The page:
Updated: Feb 27
We are not, what you would call "big" drinkers, but we do enjoy quality, whether it be a delicious bottle of wine or a snifter of premium scotch. My other half holds quality rum in very high regard, and we often seek out new flavours when travelling.
When we decided to visit Mauritius, we ensured we would stop at a local rum distiller, The Rhumerie de Chamarel, so to tour their facility, view their method of making rum, and sample (and hopefully buy) their unique blends.
Most rum around the world is made from molasses, a byproduct of sugar refining. In 1811, when France began to make sugar from sugar beets, sugar prices dropped and the factories in the French Caribbean could not survive solely on sugar production. The fresh cane juice was now available for fermenting and distilling into rum.
Cane juice rums from Mauritius are labeled AOC because French and European law allowed a designation called "Appellation d’Origine Contrôlée" (protected designation of origin) for rums produced on the island that meet certain local standards. Cane juice rums are usually distilled to 70% alcohol (140 proof) and then watered down to 40–55% (80–110 proof) when bottled. It is aged as little as a few months or up to a few years. After three years of aging in oak barrels, it may be called old rum.
In order to visit a few places in the area, we had hired a driver from our hotel, the LUX Le Morne, for an afternoon. Knowing what we wanted, he advised other locations we could visit instead, and brought us to a different rum distillery. The Rhumerie de Saint Aubin is located on a large plot of land in southern Mauritius, where there have been manufacturing sugar cane since 1918, with only a small shop to welcome tourists.
Everyone on site was welcoming and happy to see us. We were given a short tour of the shop, an explanation on how the rum is made and the opportunity to sample their flavoured rums. They were different and tasty, but not something that we felt we needed to bring home with us. The only rum we did not get the opportunity to taste was the very first bottle our tour guide pointed out. It was their single cask extra old (aged 15 years), Maison du Rhum, made from pure Mauritius sugar cane, created to commemorate the bicentenary of the Moulin de Saint Aubin.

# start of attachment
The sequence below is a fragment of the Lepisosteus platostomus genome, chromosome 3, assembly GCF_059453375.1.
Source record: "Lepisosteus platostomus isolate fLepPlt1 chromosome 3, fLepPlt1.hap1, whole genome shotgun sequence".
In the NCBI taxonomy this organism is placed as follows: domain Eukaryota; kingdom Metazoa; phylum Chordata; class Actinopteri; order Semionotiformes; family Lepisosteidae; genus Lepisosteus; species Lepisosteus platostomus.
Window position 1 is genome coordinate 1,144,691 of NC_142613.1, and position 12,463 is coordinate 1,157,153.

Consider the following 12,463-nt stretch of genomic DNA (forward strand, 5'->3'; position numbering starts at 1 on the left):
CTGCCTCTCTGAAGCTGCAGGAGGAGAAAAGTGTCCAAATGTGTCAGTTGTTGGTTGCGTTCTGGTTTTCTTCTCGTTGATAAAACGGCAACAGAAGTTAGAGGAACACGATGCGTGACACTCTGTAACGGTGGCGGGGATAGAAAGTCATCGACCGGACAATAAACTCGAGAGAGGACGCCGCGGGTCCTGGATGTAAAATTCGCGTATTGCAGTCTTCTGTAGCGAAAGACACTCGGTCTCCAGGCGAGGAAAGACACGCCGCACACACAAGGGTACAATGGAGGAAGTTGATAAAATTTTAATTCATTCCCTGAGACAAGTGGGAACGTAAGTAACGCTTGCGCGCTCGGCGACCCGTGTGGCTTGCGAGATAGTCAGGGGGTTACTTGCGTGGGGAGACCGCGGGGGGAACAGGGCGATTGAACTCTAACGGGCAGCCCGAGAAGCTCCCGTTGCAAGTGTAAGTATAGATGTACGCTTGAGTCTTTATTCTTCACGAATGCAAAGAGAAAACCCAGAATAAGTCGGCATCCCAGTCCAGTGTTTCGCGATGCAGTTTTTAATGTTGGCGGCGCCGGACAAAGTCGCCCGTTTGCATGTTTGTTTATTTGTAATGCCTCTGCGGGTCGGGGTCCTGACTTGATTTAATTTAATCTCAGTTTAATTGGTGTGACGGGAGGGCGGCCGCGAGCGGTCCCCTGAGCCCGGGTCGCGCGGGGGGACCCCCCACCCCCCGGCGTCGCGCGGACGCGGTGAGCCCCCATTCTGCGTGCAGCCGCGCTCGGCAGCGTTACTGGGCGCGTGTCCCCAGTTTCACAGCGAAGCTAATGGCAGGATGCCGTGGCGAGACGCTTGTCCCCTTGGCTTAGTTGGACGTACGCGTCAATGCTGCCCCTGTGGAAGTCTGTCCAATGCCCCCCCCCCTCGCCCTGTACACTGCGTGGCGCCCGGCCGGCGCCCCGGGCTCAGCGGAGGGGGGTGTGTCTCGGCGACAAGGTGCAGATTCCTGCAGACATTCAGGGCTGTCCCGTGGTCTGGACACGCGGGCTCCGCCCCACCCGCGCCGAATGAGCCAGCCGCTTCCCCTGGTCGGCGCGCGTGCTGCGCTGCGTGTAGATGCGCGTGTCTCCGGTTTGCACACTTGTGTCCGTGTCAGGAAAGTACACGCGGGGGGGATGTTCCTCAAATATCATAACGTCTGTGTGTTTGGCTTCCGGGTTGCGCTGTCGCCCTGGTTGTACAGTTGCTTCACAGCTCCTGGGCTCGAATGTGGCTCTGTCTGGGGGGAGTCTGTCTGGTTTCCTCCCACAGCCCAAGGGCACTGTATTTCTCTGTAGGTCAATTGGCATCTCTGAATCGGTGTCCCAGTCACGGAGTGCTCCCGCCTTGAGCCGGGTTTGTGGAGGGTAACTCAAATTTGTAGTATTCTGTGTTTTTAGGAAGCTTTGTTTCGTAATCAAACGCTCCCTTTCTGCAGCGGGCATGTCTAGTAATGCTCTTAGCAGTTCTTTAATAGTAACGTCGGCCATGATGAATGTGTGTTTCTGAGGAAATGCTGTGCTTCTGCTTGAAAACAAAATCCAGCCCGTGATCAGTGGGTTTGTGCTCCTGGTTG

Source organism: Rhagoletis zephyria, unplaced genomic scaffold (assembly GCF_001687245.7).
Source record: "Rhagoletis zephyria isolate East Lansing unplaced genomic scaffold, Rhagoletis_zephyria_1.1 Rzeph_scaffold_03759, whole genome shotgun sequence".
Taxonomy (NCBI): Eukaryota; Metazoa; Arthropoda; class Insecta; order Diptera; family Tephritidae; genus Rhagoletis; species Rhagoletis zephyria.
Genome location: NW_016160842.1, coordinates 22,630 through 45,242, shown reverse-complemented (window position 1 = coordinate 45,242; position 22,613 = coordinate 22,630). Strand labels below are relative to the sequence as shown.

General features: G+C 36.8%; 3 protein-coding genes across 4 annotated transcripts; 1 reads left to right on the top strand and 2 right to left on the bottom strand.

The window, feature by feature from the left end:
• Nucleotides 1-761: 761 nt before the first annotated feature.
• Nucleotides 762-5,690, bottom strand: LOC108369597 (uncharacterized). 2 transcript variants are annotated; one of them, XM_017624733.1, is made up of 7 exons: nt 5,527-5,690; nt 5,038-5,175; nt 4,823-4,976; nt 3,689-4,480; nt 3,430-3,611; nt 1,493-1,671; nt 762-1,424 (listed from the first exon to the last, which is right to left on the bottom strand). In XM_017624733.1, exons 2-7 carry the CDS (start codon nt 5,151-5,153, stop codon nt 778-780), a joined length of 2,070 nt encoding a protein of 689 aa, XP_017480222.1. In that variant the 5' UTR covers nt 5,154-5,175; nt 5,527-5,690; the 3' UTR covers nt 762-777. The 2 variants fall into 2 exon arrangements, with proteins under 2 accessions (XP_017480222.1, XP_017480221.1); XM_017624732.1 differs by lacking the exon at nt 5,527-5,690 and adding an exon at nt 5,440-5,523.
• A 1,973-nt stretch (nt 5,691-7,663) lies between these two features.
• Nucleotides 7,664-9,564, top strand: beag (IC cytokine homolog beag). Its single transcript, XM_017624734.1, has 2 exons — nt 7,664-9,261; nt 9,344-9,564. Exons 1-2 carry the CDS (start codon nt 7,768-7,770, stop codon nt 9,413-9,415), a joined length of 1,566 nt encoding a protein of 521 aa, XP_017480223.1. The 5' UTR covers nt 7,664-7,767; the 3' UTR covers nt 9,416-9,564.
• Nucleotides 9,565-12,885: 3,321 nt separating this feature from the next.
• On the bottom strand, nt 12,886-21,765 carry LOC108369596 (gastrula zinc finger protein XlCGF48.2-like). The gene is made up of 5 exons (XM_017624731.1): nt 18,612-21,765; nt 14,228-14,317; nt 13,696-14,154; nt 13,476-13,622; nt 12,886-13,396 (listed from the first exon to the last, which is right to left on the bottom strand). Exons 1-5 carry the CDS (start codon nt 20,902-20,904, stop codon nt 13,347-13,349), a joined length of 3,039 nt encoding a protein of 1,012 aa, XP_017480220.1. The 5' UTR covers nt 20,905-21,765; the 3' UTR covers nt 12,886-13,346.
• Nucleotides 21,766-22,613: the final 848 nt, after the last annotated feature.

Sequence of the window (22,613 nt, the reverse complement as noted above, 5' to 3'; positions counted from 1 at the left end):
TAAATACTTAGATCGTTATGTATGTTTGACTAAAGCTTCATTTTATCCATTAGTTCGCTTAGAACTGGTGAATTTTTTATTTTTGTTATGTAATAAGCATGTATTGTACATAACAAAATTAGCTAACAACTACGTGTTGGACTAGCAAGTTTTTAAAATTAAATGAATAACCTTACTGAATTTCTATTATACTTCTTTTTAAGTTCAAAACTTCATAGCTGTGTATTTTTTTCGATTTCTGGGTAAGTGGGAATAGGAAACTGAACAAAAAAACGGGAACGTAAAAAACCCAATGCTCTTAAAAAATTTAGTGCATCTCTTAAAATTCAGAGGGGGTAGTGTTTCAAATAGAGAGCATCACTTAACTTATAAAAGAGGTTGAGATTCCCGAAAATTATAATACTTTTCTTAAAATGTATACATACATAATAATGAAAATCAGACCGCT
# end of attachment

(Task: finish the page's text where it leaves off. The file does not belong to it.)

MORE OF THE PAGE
Aged since 2003, in oak barrels imported from Scotland, then bottled in December 2018 for a limited series of 309 bottles. After the explanation, we immediately said we would take it and our tour guide laughed. Once she knew we were serious, she was elated and explained that we were the first to purchase one from the shop. We realized just how surprising this was to them after the tour and tasting, when we approached the cashier. A handful of employees from the shop and distillery had come to stand near the cashier to "see" the couple buying the bottle. It was funny but a little unnerving. Is this what celebrities feel like?
On our way home, at the Mauritius airport, we picked up a small bottle of souvenir rum, with the glass shaped in such a way that a dodo bird appears inside. We had no intention of drinking it, but loved the adorable design. Since it was duty free shopping, it was carried in a sealed bag and placed through the scanners along with luggage and bags. We happened to catch a glimpse of the inspectors screen as the bottle went through. Like a clip from a bad medical show, it looked like someone had swallowed a dodo bird. The shape was clearly visible on the x-ray scan.
Safe and sound at home, we celebrated with a taste of our latest edition to our special rum collection. Rum made from sugar cane juice (at least this one) has a thinner texture than one made from molasses. It's flavouring leans more towards a scotch than a traditional rum, perhaps due to the barrels, but is delicious in it's own way.